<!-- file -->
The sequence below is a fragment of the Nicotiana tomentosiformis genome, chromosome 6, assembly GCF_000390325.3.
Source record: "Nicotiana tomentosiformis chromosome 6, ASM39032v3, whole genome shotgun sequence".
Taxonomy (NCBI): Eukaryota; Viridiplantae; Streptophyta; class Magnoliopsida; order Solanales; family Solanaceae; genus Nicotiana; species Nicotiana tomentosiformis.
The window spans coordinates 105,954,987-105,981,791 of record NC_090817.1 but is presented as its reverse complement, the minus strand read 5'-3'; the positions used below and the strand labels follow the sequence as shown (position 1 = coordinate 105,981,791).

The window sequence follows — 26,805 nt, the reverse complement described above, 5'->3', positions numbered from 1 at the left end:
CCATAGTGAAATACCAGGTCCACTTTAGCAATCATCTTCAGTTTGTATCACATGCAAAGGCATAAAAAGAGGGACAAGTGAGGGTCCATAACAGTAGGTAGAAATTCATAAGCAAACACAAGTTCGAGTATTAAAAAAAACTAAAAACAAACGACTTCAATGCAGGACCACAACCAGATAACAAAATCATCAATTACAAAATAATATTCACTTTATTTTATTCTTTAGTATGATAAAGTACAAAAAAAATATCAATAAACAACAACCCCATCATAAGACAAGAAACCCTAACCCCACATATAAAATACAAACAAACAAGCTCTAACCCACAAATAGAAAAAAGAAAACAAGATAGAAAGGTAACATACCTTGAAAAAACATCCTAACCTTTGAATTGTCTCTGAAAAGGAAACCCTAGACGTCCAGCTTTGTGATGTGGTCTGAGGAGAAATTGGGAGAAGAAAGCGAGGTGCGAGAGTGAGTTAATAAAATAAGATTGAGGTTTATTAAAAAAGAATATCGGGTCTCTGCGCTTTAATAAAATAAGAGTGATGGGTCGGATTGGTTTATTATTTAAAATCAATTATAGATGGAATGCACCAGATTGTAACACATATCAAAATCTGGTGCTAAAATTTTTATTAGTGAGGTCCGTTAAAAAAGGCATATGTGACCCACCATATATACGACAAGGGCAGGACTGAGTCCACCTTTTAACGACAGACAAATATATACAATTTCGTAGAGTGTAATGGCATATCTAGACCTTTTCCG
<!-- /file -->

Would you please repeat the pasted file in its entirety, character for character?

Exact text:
The sequence below is a fragment of the Nicotiana tomentosiformis genome, chromosome 6, assembly GCF_000390325.3.
Source record: "Nicotiana tomentosiformis chromosome 6, ASM39032v3, whole genome shotgun sequence".
Taxonomy (NCBI): Eukaryota; Viridiplantae; Streptophyta; class Magnoliopsida; order Solanales; family Solanaceae; genus Nicotiana; species Nicotiana tomentosiformis.
The window spans coordinates 105,954,987-105,981,791 of record NC_090817.1 but is presented as its reverse complement, the minus strand read 5'-3'; the positions used below and the strand labels follow the sequence as shown (position 1 = coordinate 105,981,791).

The window sequence follows — 26,805 nt, the reverse complement described above, 5'->3', positions numbered from 1 at the left end:
CCATAGTGAAATACCAGGTCCACTTTAGCAATCATCTTCAGTTTGTATCACATGCAAAGGCATAAAAAGAGGGACAAGTGAGGGTCCATAACAGTAGGTAGAAATTCATAAGCAAACACAAGTTCGAGTATTAAAAAAAACTAAAAACAAACGACTTCAATGCAGGACCACAACCAGATAACAAAATCATCAATTACAAAATAATATTCACTTTATTTTATTCTTTAGTATGATAAAGTACAAAAAAAATATCAATAAACAACAACCCCATCATAAGACAAGAAACCCTAACCCCACATATAAAATACAAACAAACAAGCTCTAACCCACAAATAGAAAAAAGAAAACAAGATAGAAAGGTAACATACCTTGAAAAAACATCCTAACCTTTGAATTGTCTCTGAAAAGGAAACCCTAGACGTCCAGCTTTGTGATGTGGTCTGAGGAGAAATTGGGAGAAGAAAGCGAGGTGCGAGAGTGAGTTAATAAAATAAGATTGAGGTTTATTAAAAAAGAATATCGGGTCTCTGCGCTTTAATAAAATAAGAGTGATGGGTCGGATTGGTTTATTATTTAAAATCAATTATAGATGGAATGCACCAGATTGTAACACATATCAAAATCTGGTGCTAAAATTTTTATTAGTGAGGTCCGTTAAAAAAGGCATATGTGACCCACCATATATACGACAAGGGCAGGACTGAGTCCACCTTTTAACGACAGACAAATATATACAATTTCGTAGAGTGTAATGGCATATCTAGACCTTTTCCG